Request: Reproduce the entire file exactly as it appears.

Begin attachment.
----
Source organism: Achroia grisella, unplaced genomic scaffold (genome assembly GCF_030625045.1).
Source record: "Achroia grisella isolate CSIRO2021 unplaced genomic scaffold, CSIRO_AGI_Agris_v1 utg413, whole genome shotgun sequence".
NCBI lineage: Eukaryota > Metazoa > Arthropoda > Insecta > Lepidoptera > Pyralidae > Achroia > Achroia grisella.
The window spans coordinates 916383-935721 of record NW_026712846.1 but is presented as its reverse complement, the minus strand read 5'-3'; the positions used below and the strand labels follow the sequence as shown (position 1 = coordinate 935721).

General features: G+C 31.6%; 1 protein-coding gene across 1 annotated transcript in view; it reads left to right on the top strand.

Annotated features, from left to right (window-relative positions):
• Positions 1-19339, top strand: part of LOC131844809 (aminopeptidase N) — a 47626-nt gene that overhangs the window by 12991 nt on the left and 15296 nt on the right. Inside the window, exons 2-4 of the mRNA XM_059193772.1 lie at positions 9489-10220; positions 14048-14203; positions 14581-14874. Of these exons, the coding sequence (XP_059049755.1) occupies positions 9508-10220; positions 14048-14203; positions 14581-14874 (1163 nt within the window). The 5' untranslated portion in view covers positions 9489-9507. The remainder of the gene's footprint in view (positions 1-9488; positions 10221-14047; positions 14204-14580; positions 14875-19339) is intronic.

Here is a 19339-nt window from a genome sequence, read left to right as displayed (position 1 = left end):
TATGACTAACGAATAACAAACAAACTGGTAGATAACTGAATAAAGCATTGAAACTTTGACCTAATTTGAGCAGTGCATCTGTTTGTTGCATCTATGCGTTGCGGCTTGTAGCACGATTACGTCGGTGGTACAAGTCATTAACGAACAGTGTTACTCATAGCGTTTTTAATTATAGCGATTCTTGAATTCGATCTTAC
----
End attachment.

Source organism: Achroia grisella, unplaced genomic scaffold (genome assembly GCF_030625045.1).
Source record: "Achroia grisella isolate CSIRO2021 unplaced genomic scaffold, CSIRO_AGI_Agris_v1 utg413, whole genome shotgun sequence".
NCBI lineage: Eukaryota > Metazoa > Arthropoda > Insecta > Lepidoptera > Pyralidae > Achroia > Achroia grisella.
The window spans coordinates 916383-935721 of record NW_026712846.1 but is presented as its reverse complement, the minus strand read 5'-3'; the positions used below and the strand labels follow the sequence as shown (position 1 = coordinate 935721).

General features: G+C 31.6%; 1 protein-coding gene across 1 annotated transcript in view; it reads left to right on the top strand.

Annotated features, from left to right (window-relative positions):
• Positions 1-19339, top strand: part of LOC131844809 (aminopeptidase N) — a 47626-nt gene that overhangs the window by 12991 nt on the left and 15296 nt on the right. Inside the window, exons 2-4 of the mRNA XM_059193772.1 lie at positions 9489-10220; positions 14048-14203; positions 14581-14874. Of these exons, the coding sequence (XP_059049755.1) occupies positions 9508-10220; positions 14048-14203; positions 14581-14874 (1163 nt within the window). The 5' untranslated portion in view covers positions 9489-9507. The remainder of the gene's footprint in view (positions 1-9488; positions 10221-14047; positions 14204-14580; positions 14875-19339) is intronic.

Here is a 19339-nt window from a genome sequence, read left to right as displayed (position 1 = left end):
TATGACTAACGAATAACAAACAAACTGGTAGATAACTGAATAAAGCATTGAAACTTTGACCTAATTTGAGCAGTGCATCTGTTTGTTGCATCTATGCGTTGCGGCTTGTAGCACGATTACGTCGGTGGTACAAGTCATTAACGAACAGTGTTACTCATAGCGTTTTTAATTATAGCGATTCTTGAATTCGATCTTAC